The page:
Tuesday, April 30, 2013

Horrifying Video Of 747 Crash At Bagram AB, Afghanistan, All Seven Crewmembers Perish: Load Shift And Steep Climb Eyed As Causative Factors

A 747-428 cargo aircraft, tail no. N949CA, operated by National Airlines, a subsidiary of National Air Cargo, crashed shortly after takeoff from Bagram Airfield in Afghanistan at 11:20 A.M. local time on Monday April 29th, 2013. All seven American crewmembers aboard perished in the fiery crash; since next-of-kin have been notified, they are now identified as pilots Brad Hasler of Trenton, Michigan, and Jeremy Lipka of Brooklyn, Michigan; First Officers First Officers Jamie Brokaw, of Monroe, Michigan, and Rinku Summan of Canton, Michigan; loadmaster Michael Sheets of Ypsilanti, Michigan; and maintenance crew Gary Stockdale of Romulus, Michigan and Timothy Garrett of Louisville, Kentucky. More information on these individuals has been subsequently published by the Daily Mail.

The aircraft, which was headed for Dubai, had reportedly been in service for 20 years and was carrying five military vehicles amongst its cargo. The most informative story comes from the Washington Post, which references three other pertinent media sources.

What's unusual is that there is a video showing the takeoff and the subsequent crash. The 747 takes off, banks to the left then to the right, reaches a reported altitude of 1,312 feet, and then begins to stall. It begins to drop like a stone; although the pilot managed to straighten the attitude out, it was dropping too fast to land safely. It burst into flames upon impact:


The Taliban initially tried to take credit for the crash, but NATO debunked their claims. Initial speculation holds that any one or combination of three factors may have contributed:

-- Steep Departure: The aircraft is said to have climbed out steeply. This is a common maneuver in an area subject to combat. But retired United Airlines captain Ross Aimer suggests the aircraft may have climbed too steeply, triggering the stall.

-- Load Shift: Five military vehicles were reportedly on board. Some speculate that one of the vehicles may not have been secured properly, permitting it to break loose and move to the left or rear of the aircraft, making it tail-heavy during the already-steep departure. One person on the F2 Anonboard thinks the vehicles may have been MRAPs, the big armored cars we saw deployed in Boston. Aviation Herald has since reported that according to a listener on [tower] frequency, the crew reported the aircraft stalled due to a possible load shift.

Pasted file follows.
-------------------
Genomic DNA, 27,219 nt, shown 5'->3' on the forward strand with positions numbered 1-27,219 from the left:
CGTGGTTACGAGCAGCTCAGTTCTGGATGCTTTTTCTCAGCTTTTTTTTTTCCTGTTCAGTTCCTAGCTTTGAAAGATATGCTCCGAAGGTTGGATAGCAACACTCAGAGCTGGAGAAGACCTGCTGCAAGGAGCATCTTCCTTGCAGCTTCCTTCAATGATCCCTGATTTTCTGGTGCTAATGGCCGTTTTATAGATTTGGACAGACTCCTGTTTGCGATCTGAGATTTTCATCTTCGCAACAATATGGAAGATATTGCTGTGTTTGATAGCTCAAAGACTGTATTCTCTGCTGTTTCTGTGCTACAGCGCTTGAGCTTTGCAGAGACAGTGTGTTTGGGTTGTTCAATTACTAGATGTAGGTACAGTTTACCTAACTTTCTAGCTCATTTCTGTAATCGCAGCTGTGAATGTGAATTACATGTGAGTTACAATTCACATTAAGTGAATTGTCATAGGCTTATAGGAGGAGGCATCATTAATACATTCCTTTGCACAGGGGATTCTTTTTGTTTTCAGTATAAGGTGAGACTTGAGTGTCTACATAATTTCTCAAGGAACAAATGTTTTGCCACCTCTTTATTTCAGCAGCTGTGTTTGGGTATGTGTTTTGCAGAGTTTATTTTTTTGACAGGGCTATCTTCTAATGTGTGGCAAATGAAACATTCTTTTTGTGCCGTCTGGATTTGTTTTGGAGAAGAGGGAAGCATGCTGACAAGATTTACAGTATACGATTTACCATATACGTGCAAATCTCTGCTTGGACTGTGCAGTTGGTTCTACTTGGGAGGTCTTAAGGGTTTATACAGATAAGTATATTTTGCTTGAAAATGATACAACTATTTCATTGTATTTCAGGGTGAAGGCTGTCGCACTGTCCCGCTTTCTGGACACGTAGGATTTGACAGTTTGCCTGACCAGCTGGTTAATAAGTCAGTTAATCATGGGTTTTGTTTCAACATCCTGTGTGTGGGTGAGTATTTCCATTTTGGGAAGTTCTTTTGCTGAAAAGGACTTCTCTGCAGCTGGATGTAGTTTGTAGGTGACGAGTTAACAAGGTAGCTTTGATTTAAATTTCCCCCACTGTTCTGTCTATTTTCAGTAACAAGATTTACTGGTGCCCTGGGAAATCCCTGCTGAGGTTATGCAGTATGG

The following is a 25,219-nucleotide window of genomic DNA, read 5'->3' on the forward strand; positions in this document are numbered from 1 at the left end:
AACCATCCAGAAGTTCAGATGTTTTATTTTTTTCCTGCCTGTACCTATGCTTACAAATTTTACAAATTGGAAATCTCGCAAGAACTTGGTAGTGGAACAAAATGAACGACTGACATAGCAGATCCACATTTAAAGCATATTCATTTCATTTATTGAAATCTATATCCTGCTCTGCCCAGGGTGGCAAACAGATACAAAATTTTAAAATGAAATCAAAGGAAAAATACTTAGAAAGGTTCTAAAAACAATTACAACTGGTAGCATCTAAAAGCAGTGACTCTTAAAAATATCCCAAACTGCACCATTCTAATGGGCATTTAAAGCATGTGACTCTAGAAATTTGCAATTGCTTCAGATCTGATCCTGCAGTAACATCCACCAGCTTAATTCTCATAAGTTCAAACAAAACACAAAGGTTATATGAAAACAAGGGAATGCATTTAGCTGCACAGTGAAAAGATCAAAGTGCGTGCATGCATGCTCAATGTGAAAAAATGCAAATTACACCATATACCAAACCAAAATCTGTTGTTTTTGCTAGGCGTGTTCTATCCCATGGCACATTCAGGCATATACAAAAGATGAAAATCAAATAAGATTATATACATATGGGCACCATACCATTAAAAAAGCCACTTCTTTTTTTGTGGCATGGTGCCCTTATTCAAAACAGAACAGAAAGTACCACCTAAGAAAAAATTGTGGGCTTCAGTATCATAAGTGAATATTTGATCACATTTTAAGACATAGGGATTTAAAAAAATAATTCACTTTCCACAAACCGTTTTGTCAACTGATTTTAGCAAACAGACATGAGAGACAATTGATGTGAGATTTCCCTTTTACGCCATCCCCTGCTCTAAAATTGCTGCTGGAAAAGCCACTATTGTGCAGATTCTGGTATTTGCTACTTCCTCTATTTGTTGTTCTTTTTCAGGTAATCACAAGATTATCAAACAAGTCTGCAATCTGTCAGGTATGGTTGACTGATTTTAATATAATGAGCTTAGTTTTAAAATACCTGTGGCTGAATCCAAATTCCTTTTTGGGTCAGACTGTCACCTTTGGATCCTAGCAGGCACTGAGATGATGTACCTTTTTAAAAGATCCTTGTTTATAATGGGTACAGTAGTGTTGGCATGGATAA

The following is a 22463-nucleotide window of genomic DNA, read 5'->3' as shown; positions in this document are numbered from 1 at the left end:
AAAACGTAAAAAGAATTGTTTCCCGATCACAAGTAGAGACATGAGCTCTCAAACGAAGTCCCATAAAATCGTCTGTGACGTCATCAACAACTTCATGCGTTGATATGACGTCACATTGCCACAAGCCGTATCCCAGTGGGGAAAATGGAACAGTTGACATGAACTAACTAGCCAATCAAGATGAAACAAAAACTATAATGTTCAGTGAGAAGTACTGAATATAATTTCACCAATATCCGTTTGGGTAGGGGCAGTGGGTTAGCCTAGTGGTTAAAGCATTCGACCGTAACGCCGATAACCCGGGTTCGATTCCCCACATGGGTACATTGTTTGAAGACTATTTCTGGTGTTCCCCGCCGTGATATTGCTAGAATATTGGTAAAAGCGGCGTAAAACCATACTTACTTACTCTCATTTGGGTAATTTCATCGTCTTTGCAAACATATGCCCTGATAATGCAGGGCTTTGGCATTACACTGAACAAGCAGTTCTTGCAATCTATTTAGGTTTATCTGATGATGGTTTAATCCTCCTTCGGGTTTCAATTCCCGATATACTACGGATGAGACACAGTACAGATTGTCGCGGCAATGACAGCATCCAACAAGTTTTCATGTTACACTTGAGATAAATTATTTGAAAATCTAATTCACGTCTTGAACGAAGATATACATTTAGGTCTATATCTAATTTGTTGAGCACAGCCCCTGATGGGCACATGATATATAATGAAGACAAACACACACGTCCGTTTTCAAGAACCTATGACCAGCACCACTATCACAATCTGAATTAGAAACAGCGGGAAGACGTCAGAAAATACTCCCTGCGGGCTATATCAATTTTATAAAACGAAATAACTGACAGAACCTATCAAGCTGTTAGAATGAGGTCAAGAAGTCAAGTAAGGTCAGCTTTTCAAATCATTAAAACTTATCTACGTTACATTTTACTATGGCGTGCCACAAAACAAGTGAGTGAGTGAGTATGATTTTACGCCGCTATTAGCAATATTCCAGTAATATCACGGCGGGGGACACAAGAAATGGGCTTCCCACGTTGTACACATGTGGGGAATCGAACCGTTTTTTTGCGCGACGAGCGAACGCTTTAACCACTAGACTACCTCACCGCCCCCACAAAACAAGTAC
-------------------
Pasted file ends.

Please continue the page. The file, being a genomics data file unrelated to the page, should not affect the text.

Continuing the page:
-- Weather: Weather reports show that a thunderstorm with cumulonimbus clouds was approaching the air base at the time of the accident. A weather report shows winds began shifting from 100 degrees [from the east] at 09:55 UTC to 350 degrees [from the north] at 10:55 UTC. Accident time was about 15:00 Local Time/10:30 UTC. Aviation Herald has published weather observations from the area covering the period before and after the crash.

Until the National Transportation Safety Board recovers the black boxes and begins their investigation, nothing can be ruled out. But looking at the video, it doesn't appear that weather would be the primary factor. Most likely it was the steep climbout, which might have been successful under normal conditions, being undermined by a load shift which moved the center of gravity to the tail and caused the fatal stall. One commenter to the Post wrote "This reminds me of the DC-8 crash here in Sacramento/Rancho Cordova, CA several years back. It was definately cargo shift that led to that crash and the crew did all it could to return to Mather Field (MHR) where it had just left, but couldn't make it. They were able to set it down in a large auto salvage yard near the field instead of crashing into nearby housing areas". The link I provided actually indicates a parts malfunction.


  1. Load shift would not have allowed the pilot to recover and the AC would have hit tail low. The video shows it was stall upon takeoff due to exessive Angle of Attack. Wings stopped producing lift. Correction for this is nose down attitude to break stall and recover with power. The lack of altitude would not let this crew recover. I pray that they knew Christ as Lord and Savior and are in Heaven now.

  2. Thanks for your input. However, a newer story from Aviation Herald states that "According to a listener on frequency the crew reported the aircraft stalled due to a possible load shift".

  3. As a former Air Force mishap investigator, I can assure you that this video displays the classic signs of a stall caused by load shift. I suspect one or more of the vehicles broke loose and shifted aft towards the rear of the cargo compartment which would certainly alter the aircraft's center of gravity. As the aircraft rotates to an extreme nose-up angle of attack, the pilot and copilot had mere seconds to try to compensate. The video clearly shows the aircraft responding to their attempts to bring the nose down while also recovering from the 90 degree right bank. Just before impact the horizontal stabilizers at the tail are in full nose-up position indicating the pilot/copilot were pulling aft on their yokes (steering columns) in a last-ditch effort to recover.